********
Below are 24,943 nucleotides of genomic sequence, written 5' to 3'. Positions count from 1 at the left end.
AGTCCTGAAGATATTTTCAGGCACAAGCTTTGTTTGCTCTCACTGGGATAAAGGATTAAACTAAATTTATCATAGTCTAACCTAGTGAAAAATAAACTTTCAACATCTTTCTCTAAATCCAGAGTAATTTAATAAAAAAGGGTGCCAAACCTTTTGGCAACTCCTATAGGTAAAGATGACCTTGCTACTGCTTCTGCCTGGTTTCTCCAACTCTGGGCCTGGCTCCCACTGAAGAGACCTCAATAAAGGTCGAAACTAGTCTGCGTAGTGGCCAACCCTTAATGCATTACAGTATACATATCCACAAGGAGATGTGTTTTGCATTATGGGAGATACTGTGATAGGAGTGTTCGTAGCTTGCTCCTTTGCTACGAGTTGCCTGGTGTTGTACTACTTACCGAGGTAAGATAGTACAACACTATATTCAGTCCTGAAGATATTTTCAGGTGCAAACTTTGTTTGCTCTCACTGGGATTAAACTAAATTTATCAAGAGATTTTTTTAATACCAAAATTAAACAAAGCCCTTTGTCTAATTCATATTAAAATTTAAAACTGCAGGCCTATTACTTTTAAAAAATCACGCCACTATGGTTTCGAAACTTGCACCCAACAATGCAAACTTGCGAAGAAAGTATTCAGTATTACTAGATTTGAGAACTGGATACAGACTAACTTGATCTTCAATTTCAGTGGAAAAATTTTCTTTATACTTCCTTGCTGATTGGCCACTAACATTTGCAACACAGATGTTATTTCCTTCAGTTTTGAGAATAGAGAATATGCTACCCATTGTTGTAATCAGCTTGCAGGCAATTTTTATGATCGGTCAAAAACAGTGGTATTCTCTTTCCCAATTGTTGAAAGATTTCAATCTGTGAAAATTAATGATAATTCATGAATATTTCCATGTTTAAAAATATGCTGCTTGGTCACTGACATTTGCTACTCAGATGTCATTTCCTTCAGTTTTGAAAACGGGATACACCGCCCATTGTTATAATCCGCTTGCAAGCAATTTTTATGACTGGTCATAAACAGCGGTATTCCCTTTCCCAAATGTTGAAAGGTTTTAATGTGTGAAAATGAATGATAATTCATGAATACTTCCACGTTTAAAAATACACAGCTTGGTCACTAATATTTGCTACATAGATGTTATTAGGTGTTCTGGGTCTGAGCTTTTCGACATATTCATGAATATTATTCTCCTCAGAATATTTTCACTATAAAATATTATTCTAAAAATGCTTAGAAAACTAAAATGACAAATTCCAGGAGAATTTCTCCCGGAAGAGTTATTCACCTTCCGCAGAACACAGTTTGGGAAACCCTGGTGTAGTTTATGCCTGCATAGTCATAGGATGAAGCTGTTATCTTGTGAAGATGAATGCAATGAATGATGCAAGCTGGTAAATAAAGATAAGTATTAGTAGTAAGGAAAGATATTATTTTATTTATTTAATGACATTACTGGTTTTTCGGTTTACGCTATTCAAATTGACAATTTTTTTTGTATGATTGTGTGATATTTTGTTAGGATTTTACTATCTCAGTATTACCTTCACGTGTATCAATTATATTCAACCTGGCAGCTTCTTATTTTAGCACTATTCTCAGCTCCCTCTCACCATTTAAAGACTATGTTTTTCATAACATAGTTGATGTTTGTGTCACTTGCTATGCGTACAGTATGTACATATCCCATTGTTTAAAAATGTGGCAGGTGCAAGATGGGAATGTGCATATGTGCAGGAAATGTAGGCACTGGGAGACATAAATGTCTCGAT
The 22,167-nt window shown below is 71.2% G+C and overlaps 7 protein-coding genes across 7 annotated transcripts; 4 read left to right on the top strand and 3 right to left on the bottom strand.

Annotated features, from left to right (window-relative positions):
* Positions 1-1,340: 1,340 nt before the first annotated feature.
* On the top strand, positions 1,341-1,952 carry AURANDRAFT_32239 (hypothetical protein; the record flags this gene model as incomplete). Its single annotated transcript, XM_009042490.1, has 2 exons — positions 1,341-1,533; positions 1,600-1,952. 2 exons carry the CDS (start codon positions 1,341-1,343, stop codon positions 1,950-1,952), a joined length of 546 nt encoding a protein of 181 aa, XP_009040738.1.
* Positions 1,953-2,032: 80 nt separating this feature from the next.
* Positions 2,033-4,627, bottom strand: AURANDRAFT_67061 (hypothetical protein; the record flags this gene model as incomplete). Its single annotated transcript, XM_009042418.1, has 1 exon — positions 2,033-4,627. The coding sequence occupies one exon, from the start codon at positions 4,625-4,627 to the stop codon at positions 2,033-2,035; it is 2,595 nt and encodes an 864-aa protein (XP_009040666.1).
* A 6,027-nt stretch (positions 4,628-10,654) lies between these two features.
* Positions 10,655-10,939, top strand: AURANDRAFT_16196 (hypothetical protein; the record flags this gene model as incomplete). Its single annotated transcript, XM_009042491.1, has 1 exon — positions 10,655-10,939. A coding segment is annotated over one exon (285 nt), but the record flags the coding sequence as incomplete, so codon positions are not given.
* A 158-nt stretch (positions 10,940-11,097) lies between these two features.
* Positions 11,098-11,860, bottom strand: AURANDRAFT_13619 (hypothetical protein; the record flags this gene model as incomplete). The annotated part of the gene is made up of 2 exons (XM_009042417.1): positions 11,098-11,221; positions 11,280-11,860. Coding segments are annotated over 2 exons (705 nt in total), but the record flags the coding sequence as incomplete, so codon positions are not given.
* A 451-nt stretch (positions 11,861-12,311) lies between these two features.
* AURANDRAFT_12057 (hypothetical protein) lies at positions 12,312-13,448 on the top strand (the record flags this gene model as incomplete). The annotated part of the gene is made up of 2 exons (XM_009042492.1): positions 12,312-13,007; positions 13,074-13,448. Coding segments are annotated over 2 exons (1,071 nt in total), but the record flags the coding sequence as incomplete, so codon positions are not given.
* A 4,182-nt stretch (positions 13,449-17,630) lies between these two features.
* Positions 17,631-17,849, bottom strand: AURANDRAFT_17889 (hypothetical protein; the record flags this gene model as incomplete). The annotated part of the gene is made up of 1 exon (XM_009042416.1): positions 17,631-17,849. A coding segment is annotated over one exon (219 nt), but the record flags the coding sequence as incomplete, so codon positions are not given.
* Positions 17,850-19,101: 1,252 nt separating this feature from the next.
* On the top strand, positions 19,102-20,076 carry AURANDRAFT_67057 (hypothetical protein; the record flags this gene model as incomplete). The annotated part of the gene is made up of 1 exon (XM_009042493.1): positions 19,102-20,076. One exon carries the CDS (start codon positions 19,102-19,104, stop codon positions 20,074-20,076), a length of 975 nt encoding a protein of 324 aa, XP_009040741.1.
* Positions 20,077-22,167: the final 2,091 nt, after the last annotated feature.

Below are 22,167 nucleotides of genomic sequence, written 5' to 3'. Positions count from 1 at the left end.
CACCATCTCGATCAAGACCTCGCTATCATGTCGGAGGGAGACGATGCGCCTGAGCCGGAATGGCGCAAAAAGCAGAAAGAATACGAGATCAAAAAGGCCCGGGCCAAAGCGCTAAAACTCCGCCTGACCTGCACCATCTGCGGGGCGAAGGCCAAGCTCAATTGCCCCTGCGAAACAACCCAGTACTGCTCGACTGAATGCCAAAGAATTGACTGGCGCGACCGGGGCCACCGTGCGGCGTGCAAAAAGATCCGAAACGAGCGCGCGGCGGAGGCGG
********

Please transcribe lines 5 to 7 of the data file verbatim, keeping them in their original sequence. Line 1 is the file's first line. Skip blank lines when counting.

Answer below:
* Positions 1-1,340: 1,340 nt before the first annotated feature.
* On the top strand, positions 1,341-1,952 carry AURANDRAFT_32239 (hypothetical protein; the record flags this gene model as incomplete). Its single annotated transcript, XM_009042490.1, has 2 exons — positions 1,341-1,533; positions 1,600-1,952. 2 exons carry the CDS (start codon positions 1,341-1,343, stop codon positions 1,950-1,952), a joined length of 546 nt encoding a protein of 181 aa, XP_009040738.1.
* Positions 1,953-2,032: 80 nt separating this feature from the next.